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Tosafos Avodah Zarah 39b, translation by Daf Yomi Advancement Forum

ואע״ג דקא חשיב חלב הוצרך לחשוב גבינה

Despite the fact that milk was mentioned, cheese also had to be mentioned. (Aren't they forbidden for the same reason? Why would both have to be mentioned?)

לפי שאין טעם איסורן שוה שחלב אסור משום עירוב חלב טמא אבל טעם גבינה הוא משום גילוי כדפרי' לעיל (דף לה.)

This is because the reason for their prohibition is not the same. Milk is forbidden because we suspect that unkosher milk will be mixed in to the kosher milk, while cheese is only forbidden because it is left out uncovered, as we explained earlier (35a, Tosfos DH "Chada").

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  • Talmud lists earlier many other opinions for its prohibition – Dr. Shmuel Feb 26 '19 at 15:46
  • I’m not sure that this fully answers the question. Why is there a need for a separate prohibition (for whatever reason) if it’s already forbidden because it’s made from chalav akum? What’s the nafka minah of the additional prohibition on the cheese? – Joel K Feb 26 '19 at 16:18
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Milk and cheese are appearenlty two issues. (translations from Sefaria).

In Mishna AZ 2.6. there is a mention of Milk of Akum.

אלו דברים של גוים אסורין ואין איסורן איסור הנאה, חלב שחלבו גוי ואין ישראל רואהו, והפת, והשמן שלהן. רבי ובית דינו התירו בשמן. ‏

Milk not watched is prohibited only for consumption.

The Chashash is a doubt perhaps milk of non kasher species is mixed.

But for cheese, AZ 2.4-5

המורייס וגבינת בית אונייקי של גויים--אסורין, ואיסורן איסור הניה, דברי רבי מאיר; וחכמים אומרין, אין איסורן איסור הניה.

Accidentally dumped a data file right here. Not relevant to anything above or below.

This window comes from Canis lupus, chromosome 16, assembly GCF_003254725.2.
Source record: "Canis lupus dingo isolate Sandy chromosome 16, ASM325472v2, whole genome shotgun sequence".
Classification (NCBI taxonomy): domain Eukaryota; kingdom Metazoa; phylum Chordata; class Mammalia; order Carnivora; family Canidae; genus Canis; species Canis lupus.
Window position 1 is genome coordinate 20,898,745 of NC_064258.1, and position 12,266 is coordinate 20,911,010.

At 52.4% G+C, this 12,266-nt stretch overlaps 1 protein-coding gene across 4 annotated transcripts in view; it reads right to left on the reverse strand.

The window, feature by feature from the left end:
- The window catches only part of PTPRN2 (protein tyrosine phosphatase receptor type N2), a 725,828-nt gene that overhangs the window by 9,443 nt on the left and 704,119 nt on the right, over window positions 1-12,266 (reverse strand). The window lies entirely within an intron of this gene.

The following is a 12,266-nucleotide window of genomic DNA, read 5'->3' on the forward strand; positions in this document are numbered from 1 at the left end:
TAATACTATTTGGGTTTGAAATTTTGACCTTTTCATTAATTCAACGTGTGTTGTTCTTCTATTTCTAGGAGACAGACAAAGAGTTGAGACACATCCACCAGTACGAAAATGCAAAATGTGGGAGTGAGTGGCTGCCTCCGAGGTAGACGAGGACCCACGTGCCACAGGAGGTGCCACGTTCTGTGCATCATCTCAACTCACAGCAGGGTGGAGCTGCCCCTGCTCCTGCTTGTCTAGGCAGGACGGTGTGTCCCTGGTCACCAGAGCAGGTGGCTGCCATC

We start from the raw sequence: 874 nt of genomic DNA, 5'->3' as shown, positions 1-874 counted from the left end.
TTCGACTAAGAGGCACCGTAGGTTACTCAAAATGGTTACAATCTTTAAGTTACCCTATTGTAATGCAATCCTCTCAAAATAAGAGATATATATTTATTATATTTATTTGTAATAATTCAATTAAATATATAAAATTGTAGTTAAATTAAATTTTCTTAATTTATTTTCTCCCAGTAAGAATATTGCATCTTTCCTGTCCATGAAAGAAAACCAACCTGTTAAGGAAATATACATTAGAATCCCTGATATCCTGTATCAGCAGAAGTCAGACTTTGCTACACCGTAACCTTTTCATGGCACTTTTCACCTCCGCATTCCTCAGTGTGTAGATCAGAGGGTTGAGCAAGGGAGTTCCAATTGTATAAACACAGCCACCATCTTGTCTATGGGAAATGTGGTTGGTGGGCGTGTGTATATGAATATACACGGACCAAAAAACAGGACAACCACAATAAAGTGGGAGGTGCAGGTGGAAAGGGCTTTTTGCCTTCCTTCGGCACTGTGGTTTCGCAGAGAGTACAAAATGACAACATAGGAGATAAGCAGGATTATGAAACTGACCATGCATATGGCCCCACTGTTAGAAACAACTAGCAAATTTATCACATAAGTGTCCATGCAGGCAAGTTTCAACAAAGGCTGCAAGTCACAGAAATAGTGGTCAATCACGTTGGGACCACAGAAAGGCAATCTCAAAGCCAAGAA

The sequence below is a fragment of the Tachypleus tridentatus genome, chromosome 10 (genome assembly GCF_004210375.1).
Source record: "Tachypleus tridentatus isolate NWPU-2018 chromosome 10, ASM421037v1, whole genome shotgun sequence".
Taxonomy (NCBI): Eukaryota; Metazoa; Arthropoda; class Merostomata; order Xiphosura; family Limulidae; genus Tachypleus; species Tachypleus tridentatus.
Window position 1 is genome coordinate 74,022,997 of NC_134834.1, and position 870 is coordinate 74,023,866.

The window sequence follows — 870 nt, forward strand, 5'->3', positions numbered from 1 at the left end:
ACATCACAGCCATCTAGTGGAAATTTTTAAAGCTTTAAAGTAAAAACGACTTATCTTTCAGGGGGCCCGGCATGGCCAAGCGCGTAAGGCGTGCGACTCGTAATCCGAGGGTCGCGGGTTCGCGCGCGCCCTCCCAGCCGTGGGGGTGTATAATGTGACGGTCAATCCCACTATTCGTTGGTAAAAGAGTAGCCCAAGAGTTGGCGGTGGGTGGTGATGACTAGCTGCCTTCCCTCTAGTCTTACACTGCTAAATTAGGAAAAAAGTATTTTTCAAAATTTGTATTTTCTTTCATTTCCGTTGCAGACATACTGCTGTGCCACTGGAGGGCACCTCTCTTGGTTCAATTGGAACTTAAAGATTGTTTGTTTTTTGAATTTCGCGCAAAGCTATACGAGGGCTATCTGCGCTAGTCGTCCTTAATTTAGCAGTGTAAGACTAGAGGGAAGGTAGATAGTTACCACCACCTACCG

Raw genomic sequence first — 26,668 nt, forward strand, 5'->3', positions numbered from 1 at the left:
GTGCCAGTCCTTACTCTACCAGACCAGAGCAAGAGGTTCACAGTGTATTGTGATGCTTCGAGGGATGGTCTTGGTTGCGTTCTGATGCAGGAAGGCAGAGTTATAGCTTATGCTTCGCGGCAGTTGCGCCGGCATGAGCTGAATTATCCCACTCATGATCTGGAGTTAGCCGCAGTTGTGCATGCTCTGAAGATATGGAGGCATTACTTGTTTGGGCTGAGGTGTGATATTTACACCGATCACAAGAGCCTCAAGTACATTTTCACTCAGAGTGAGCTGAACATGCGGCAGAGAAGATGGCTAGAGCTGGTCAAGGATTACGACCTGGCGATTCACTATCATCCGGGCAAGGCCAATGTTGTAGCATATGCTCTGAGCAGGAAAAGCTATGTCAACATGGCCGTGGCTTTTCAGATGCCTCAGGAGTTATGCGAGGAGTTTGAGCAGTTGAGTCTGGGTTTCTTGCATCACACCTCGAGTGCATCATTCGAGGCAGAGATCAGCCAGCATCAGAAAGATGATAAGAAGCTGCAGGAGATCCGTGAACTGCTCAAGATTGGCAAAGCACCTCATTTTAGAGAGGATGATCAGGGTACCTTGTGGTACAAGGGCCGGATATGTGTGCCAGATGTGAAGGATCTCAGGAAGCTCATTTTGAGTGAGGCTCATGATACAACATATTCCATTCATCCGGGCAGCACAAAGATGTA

The fish-brine and Bithynian cheese of non-Jews are prohibited and it is prohibited to derive any benefit from them, according to Rabbi Meir. The Sages say: Their prohibition is not against deriving benefit from them.

ב,ה אמר רבי יהודה, שאל רבי ישמעאל את רבי יהושוע כשהיו מהלכין בדרך, מפני מה אסרו את גבינת הגויים. אמר לו, מפני שמעמידין אותה בקיבת נבילה. אמר לו, והלוא קיבת העולה חמורה מקיבת הנבילה, ואמרו כל כוהן שדעתו יפה שורפה חיה; ולא הודו לו, אלא אמרו לא נהנין ולא מועלין. אמר לו, מפני שמעמידין אותה בקיבת עבודה זרה. אמר לו, אם כן, למה לא אסרוה בהניה. והשיאו לדבר אחר; אמר לו, ישמעאל אחי, היאך אתה קורא "כי טובים דודיך מיין" (שיר השירים א,ב [the proof is from the next words (Rashi) על כן עלמות אהבוך]), או כי טובים דודייך מיין. אמר לו, כי טובים דודייך מיין. אמר לו, אין הדבר כן, שהרי חברו מלמד עליו, "לריח שמניך טובים" (שיר השירים א,ג).‏

Rabbi Yehuda says: Rabbi Ishmael asked Rabbi Yehoshua [a question] as they were walking along the road. He said to him, "What is the cause for the prohibition against the cheese of non-Jews?" He said to him, "Because they curdle it inside the stomach of carrion." He said to him, "But is not [the law regarding] the stomach of a burnt offering more stringent than the stomach of carrion?! And they [the Sages] said: [It was proposed that] a priest with a good disposition may burn [a burnt offering after sucking out the fat from its stomach] while it it still raw [and has not yet been burnt with the offering, which would forbid one form deriving any benefit from it]. And they [the sages] did not agree with him [who proposed this opinion], but they said: One may not derive benefit [from the fats of the stomach], nor is one [who does so] liable for meilah [deriving prohibited benefit from from a sanctified object]." [Implying that one should therefore not be liable for the less stringent case of a stomach of carrion.] He [Rabbi Yehoshua] retracted, and [instead] said, "Because they curdle it in the stomachs of calves that were used for idolatry." And he [Rabbi Ishmael] said, "If so, why is there no prohibition to benefit from it?" He [Rabbi Yehoshua] redirected him to another topic. He said to him, "Ishmael, my brother, how do you read (Shir HaShirim 1): 'For dodechah [Heb. masc: "your love"] is better than wine,' or 'For dodayich [Heb. fem: "your love") is better than wine'? He said to him:, "'For dodayich is better than wine.'" He said to him, "The matter is not so. For its fellow [the following verse] teaches about it: 'For the fragrance of shemaneikha [Heb. masc: "your oils"] is good.'"